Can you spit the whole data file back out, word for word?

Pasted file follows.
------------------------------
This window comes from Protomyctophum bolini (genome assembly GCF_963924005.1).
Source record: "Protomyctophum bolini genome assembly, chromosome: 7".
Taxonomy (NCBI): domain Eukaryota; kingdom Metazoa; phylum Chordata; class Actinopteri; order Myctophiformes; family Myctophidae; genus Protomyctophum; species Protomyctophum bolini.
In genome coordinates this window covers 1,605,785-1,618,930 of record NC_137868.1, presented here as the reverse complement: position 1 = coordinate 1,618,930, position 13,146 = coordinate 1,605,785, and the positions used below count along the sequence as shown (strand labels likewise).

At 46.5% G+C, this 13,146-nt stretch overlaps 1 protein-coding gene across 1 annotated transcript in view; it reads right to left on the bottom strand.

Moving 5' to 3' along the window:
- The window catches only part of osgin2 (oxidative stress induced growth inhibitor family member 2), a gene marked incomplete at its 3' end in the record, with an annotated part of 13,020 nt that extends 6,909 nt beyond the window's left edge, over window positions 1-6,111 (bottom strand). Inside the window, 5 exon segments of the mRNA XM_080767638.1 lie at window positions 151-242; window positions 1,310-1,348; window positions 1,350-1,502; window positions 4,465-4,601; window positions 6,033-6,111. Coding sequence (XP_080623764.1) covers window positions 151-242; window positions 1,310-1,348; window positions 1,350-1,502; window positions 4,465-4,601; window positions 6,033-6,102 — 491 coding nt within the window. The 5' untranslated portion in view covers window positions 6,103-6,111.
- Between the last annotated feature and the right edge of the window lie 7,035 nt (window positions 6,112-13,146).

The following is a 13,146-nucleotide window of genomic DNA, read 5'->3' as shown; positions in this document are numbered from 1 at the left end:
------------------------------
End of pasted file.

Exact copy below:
This window comes from Protomyctophum bolini (genome assembly GCF_963924005.1).
Source record: "Protomyctophum bolini genome assembly, chromosome: 7".
Taxonomy (NCBI): domain Eukaryota; kingdom Metazoa; phylum Chordata; class Actinopteri; order Myctophiformes; family Myctophidae; genus Protomyctophum; species Protomyctophum bolini.
In genome coordinates this window covers 1,605,785-1,618,930 of record NC_137868.1, presented here as the reverse complement: position 1 = coordinate 1,618,930, position 13,146 = coordinate 1,605,785, and the positions used below count along the sequence as shown (strand labels likewise).

At 46.5% G+C, this 13,146-nt stretch overlaps 1 protein-coding gene across 1 annotated transcript in view; it reads right to left on the bottom strand.

Moving 5' to 3' along the window:
- The window catches only part of osgin2 (oxidative stress induced growth inhibitor family member 2), a gene marked incomplete at its 3' end in the record, with an annotated part of 13,020 nt that extends 6,909 nt beyond the window's left edge, over window positions 1-6,111 (bottom strand). Inside the window, 5 exon segments of the mRNA XM_080767638.1 lie at window positions 151-242; window positions 1,310-1,348; window positions 1,350-1,502; window positions 4,465-4,601; window positions 6,033-6,111. Coding sequence (XP_080623764.1) covers window positions 151-242; window positions 1,310-1,348; window positions 1,350-1,502; window positions 4,465-4,601; window positions 6,033-6,102 — 491 coding nt within the window. The 5' untranslated portion in view covers window positions 6,103-6,111.
- Between the last annotated feature and the right edge of the window lie 7,035 nt (window positions 6,112-13,146).

The following is a 13,146-nucleotide window of genomic DNA, read 5'->3' as shown; positions in this document are numbered from 1 at the left end: